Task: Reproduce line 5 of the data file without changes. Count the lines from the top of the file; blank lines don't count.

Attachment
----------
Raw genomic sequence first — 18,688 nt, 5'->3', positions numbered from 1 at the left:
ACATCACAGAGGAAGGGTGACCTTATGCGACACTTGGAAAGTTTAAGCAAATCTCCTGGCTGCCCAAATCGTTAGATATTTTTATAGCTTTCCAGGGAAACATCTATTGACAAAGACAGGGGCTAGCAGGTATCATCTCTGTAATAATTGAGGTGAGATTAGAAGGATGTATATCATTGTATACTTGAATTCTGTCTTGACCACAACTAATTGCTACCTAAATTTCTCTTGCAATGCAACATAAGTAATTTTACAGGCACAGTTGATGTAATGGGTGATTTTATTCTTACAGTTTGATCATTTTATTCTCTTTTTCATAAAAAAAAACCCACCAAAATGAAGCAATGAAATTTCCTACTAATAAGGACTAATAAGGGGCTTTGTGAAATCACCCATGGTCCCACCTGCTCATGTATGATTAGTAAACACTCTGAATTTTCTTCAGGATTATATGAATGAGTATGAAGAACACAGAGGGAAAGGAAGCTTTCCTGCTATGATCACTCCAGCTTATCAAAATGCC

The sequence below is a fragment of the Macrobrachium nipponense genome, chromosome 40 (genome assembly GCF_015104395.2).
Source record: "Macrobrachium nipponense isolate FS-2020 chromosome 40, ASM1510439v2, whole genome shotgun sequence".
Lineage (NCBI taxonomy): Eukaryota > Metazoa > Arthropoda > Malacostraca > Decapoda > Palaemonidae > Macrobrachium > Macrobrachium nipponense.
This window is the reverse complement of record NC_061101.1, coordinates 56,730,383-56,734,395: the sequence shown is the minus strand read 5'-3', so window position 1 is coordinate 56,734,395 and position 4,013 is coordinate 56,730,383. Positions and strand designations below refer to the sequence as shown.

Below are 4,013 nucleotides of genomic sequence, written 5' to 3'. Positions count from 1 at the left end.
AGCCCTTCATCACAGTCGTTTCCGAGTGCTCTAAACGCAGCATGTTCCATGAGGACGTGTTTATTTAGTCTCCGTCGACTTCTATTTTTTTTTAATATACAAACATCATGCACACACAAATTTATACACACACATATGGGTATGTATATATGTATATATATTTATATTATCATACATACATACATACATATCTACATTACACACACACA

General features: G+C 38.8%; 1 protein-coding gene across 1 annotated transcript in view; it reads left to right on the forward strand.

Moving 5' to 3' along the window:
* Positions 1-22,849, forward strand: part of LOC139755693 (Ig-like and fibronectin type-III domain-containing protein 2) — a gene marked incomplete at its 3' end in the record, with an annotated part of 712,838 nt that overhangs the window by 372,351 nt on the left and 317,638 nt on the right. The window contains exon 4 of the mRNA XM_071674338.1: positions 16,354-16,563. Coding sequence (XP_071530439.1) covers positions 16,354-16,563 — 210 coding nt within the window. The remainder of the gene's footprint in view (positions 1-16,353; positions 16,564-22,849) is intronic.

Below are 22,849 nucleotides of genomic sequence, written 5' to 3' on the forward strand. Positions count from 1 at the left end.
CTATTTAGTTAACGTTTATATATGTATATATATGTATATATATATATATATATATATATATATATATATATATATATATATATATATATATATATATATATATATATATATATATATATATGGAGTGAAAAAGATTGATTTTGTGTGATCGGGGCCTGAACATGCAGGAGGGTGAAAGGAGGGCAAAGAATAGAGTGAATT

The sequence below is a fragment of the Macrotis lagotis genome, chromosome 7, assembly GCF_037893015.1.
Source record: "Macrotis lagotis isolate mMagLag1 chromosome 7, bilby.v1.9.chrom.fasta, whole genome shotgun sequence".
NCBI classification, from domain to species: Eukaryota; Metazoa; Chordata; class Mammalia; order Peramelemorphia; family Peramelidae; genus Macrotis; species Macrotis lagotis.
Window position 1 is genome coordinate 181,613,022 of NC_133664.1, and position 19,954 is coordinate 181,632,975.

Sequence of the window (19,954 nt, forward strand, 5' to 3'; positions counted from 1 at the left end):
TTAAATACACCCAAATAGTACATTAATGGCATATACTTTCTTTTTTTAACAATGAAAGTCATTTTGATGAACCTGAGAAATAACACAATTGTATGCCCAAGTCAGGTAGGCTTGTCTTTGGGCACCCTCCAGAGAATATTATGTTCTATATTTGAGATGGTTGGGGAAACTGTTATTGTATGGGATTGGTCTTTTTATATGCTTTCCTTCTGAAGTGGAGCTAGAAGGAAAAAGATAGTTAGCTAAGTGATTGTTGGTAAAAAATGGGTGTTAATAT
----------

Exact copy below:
Lineage (NCBI taxonomy): Eukaryota > Metazoa > Arthropoda > Malacostraca > Decapoda > Palaemonidae > Macrobrachium > Macrobrachium nipponense.